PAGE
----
727 F.2d 911
NORMAN'S HERITAGE REAL ESTATE COMPANY, d/b/a Realty
World--Norman's Heritage Real Estate Company,
AETNA CASUALTY AND SURETY COMPANY, Defendant-Appellee.
United States Court of Appeals,
Jan. 27, 1984.
Rehearing Denied March 12, 1984.
Roger O. Housley of Pence & Housley, Norman, Okl., for plaintiff-appellant.
Clarence P. Green of Green, James, Williams & Elliott, Oklahoma City, Okl., for defendant-appellee.
Before BARRETT, DOYLE and McKAY, Circuit Judges.
BARRETT, Circuit Judge.
After examining the briefs and the appellate records, this three-judge panel has determined unanimously that oral argument would not be of material assistance in the determination of this appeal. See: Fed.R.App.P. 34(a); Tenth Circuit R. 10(e). This case is therefore submitted without oral argument.
Norman's Heritage Real Estate Company, d/b/a Realty World--Norman's Heritage Real Estate Company, an Oklahoma corporation (Norman's Heritage) appeals from an order of the district court granting defendant Aetna Casualty and Surety Company's (Aetna) motion for judgment notwithstanding the verdict, and denying Norman's Heritage motion to tax costs and attorneys fees. The suit was removed from state court, on diversity grounds, to federal district court by Aetna, a Connecticut corporation authorized to do business in Oklahoma.
This action arose from a dispute involving an insurance policy issued by Aetna to Norman's Heritage. The policy was issued March 25, 1980, for a one-year period for a total premium of $150.00. The policy included coverage of $9,000.00 for damage or loss to office furniture, fixtures and business personal property occasioned by fire, lightning and other specified perils, and loss of business earnings resulting from the interruption of business. The building that Norman's Heritage rented in Norman, Oklahoma, was not covered by the policy.
On August 4, 1980, a fire started in a building adjacent to Norman's Heritage's rented building. The fire, smoke, and water spread, causing the near total loss of Norman's Heritage's business property including business records, office equipment, carpet, etc. Two days after the fire, an Aetna adjuster made an evaluation of the loss-damage. There was no dispute relative to the policy's $9,000.00 coverage for business property. (Norman's Heritage's actual loss of business personal property was approximately $16,000.00.) A dispute did arise, however, relative to the policy's coverage for loss of business earnings from interruption of business. Thereafter, Norman's Heritage initiated the present action.
In its first cause of action, it alleged compensable losses under its insurance contract of $9,000.00 in business personal property (uncontroverted), relocation costs and expenses of $16,194.57, and loss of business earnings of $51,160.32 from interruption of business, for total damages of $76,804.89. Norman's Heritage also submitted a claim for interest, attorney's fees and costs of the action. Norman's Heritage's Second Cause of Action alleged that Aetna had acted in bad faith and had willfully and intentionally failed to pay its valid claim, all in breach of its contractual obligation of good faith and fair dealing. Norman's Heritage thus prayed for a punitive damage award of $100,000.00.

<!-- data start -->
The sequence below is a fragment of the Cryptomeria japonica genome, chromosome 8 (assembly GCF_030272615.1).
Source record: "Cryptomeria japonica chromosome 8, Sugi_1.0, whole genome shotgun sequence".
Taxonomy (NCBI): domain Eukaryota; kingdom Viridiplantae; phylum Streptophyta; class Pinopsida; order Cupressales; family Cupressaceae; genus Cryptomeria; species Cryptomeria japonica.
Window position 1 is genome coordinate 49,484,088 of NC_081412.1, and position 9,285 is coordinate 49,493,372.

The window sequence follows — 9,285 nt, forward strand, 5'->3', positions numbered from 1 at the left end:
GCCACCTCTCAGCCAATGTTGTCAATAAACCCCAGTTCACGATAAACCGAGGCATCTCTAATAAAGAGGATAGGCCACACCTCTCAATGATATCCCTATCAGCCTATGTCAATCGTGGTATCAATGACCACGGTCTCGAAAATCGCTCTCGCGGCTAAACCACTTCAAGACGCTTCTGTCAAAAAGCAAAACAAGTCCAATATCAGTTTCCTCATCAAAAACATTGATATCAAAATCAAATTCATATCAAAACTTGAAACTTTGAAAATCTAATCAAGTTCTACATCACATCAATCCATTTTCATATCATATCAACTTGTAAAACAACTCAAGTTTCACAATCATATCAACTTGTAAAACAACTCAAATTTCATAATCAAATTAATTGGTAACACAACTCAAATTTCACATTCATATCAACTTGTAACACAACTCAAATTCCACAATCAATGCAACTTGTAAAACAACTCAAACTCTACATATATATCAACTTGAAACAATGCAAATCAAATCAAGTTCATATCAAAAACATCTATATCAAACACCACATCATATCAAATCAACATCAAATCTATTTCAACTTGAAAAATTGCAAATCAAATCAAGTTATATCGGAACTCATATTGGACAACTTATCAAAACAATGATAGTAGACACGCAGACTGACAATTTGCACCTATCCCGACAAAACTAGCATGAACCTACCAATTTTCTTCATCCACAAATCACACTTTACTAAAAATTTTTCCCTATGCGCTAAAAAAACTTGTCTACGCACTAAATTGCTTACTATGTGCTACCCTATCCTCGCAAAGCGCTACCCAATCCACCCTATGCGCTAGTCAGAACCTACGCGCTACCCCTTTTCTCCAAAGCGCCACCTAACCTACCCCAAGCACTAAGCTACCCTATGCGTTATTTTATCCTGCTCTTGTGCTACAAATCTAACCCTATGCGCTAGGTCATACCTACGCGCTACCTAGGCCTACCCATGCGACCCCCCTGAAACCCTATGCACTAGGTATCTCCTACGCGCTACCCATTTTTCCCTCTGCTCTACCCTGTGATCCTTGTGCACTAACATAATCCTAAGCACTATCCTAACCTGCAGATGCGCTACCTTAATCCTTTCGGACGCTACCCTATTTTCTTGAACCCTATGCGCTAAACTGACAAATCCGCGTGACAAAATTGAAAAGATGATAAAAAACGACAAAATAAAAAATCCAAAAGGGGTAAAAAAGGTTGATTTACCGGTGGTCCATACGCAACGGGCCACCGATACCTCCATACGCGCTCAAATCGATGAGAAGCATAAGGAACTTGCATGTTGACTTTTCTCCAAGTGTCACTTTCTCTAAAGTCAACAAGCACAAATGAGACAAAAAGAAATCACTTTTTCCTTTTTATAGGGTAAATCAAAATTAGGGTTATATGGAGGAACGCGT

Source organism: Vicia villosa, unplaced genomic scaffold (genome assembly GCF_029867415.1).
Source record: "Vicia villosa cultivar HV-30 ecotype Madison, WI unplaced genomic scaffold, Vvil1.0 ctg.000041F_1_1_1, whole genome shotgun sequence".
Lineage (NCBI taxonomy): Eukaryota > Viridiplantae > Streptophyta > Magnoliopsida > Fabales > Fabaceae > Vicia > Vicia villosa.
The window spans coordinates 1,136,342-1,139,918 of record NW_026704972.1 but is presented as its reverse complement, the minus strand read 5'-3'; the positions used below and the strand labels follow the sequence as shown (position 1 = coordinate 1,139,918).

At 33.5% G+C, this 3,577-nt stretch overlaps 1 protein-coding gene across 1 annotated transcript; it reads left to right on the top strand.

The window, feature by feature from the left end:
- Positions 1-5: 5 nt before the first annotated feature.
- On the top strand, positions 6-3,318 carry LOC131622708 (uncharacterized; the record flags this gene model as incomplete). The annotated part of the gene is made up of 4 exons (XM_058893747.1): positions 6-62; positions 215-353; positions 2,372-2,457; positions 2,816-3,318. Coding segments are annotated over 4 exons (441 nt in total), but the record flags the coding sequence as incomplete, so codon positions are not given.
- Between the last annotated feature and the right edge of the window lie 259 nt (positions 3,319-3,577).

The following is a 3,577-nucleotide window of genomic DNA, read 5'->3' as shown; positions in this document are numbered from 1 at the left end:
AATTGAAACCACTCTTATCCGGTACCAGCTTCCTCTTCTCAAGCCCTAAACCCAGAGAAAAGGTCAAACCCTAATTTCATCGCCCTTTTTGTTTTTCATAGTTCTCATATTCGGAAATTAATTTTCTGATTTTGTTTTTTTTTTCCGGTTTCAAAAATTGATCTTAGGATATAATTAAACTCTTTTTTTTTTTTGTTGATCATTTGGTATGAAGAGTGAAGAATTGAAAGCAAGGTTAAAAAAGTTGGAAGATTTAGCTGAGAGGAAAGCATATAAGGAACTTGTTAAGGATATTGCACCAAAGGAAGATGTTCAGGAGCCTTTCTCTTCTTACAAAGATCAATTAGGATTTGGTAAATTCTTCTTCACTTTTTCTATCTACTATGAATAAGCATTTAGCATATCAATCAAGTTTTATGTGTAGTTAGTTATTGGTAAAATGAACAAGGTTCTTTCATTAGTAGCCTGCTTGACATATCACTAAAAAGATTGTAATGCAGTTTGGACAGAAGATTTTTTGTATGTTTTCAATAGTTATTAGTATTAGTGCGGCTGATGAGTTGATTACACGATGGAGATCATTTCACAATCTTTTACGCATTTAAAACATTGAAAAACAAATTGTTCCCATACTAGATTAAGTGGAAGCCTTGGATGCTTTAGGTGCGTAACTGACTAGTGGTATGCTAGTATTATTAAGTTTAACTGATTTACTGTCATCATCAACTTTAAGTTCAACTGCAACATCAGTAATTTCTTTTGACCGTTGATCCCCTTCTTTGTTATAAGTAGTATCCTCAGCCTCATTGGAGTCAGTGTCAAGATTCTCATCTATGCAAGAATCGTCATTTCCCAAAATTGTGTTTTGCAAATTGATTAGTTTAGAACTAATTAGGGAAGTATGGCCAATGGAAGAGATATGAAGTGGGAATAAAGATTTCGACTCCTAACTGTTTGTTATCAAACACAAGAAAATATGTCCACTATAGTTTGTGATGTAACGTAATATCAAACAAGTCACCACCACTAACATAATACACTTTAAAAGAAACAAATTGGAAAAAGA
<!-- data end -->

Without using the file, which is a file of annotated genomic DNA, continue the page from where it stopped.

At trial, Norman's Heritage presented evidence in support of its business loss of earnings claim through the testimony of Nevada Anderson, Jamie O'Neil and Gene McKown, who testified that the real estate market was on the climb for the months of August and September. Norman's Heritage's accountant presented the business loss of earnings figures, establishing loss of earnings for August of $22,485.00 and for September in the amount of $25,591.00, for a total of $48,000.00. Norman's Heritage also presented evidence in support of its punitive damages claim of $100,000.00, predicated on the contention that Aetna did not conscientiously aid and assist in settlement of the claim but, instead, obstructed settlement.
Aetna's claim consultant, Mr. Marvin Childs, who had been in the claims business for twenty-five years, computed the business interruption claim of Norman's Heritage, which, under the policy, provided a maximum twelve-months coverage. On the agreed business interruption period from August 4, 1980, to September 30, 1980, and from profit and loss statements of Norman's Heritage for the period January through November, 1980, Childs projected gross income figures for the months of August and September based on real estate closings and commissions paid for the first nine months of sales in 1980. On this basis, Childs testified that Aetna's business earnings loss obligation to Norman's Heritage equaled $8,089.00. Aetna denied that it had proceeded in bad faith or had obstructed settlement in negotiating with Norman's Heritage. Aetna pointed to the evidence in support of its contention that Norman's Heritage refused to submit meaningful business records or accountings. Also, Aetna emphasized that Norman's Heritage's accountant, Jane Blaylock, for unexplained reasons, did not testify.